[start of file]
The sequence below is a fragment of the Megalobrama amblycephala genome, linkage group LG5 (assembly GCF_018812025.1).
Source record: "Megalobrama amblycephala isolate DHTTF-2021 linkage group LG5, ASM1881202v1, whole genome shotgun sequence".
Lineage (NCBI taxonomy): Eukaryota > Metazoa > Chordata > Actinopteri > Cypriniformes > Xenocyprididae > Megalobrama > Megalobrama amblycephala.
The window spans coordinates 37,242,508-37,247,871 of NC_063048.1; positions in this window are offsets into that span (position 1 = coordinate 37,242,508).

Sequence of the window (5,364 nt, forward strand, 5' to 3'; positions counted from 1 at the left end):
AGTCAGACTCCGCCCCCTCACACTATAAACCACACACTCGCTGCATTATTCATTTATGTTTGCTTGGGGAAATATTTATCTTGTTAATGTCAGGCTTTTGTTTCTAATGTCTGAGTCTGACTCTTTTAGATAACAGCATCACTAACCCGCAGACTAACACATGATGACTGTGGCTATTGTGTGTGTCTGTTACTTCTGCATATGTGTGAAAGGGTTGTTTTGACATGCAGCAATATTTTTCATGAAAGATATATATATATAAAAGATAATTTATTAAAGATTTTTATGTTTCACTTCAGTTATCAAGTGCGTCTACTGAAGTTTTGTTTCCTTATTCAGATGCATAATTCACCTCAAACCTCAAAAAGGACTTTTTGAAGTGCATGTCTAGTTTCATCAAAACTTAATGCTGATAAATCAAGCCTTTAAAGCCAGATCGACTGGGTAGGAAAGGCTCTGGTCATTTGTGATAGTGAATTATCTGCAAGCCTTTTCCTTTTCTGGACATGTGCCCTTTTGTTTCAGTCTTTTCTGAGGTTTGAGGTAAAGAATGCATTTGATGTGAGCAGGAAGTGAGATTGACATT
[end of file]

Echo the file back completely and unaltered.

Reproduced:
The sequence below is a fragment of the Megalobrama amblycephala genome, linkage group LG5 (assembly GCF_018812025.1).
Source record: "Megalobrama amblycephala isolate DHTTF-2021 linkage group LG5, ASM1881202v1, whole genome shotgun sequence".
Lineage (NCBI taxonomy): Eukaryota > Metazoa > Chordata > Actinopteri > Cypriniformes > Xenocyprididae > Megalobrama > Megalobrama amblycephala.
The window spans coordinates 37,242,508-37,247,871 of NC_063048.1; positions in this window are offsets into that span (position 1 = coordinate 37,242,508).

Sequence of the window (5,364 nt, forward strand, 5' to 3'; positions counted from 1 at the left end):
AGTCAGACTCCGCCCCCTCACACTATAAACCACACACTCGCTGCATTATTCATTTATGTTTGCTTGGGGAAATATTTATCTTGTTAATGTCAGGCTTTTGTTTCTAATGTCTGAGTCTGACTCTTTTAGATAACAGCATCACTAACCCGCAGACTAACACATGATGACTGTGGCTATTGTGTGTGTCTGTTACTTCTGCATATGTGTGAAAGGGTTGTTTTGACATGCAGCAATATTTTTCATGAAAGATATATATATATAAAAGATAATTTATTAAAGATTTTTATGTTTCACTTCAGTTATCAAGTGCGTCTACTGAAGTTTTGTTTCCTTATTCAGATGCATAATTCACCTCAAACCTCAAAAAGGACTTTTTGAAGTGCATGTCTAGTTTCATCAAAACTTAATGCTGATAAATCAAGCCTTTAAAGCCAGATCGACTGGGTAGGAAAGGCTCTGGTCATTTGTGATAGTGAATTATCTGCAAGCCTTTTCCTTTTCTGGACATGTGCCCTTTTGTTTCAGTCTTTTCTGAGGTTTGAGGTAAAGAATGCATTTGATGTGAGCAGGAAGTGAGATTGACATT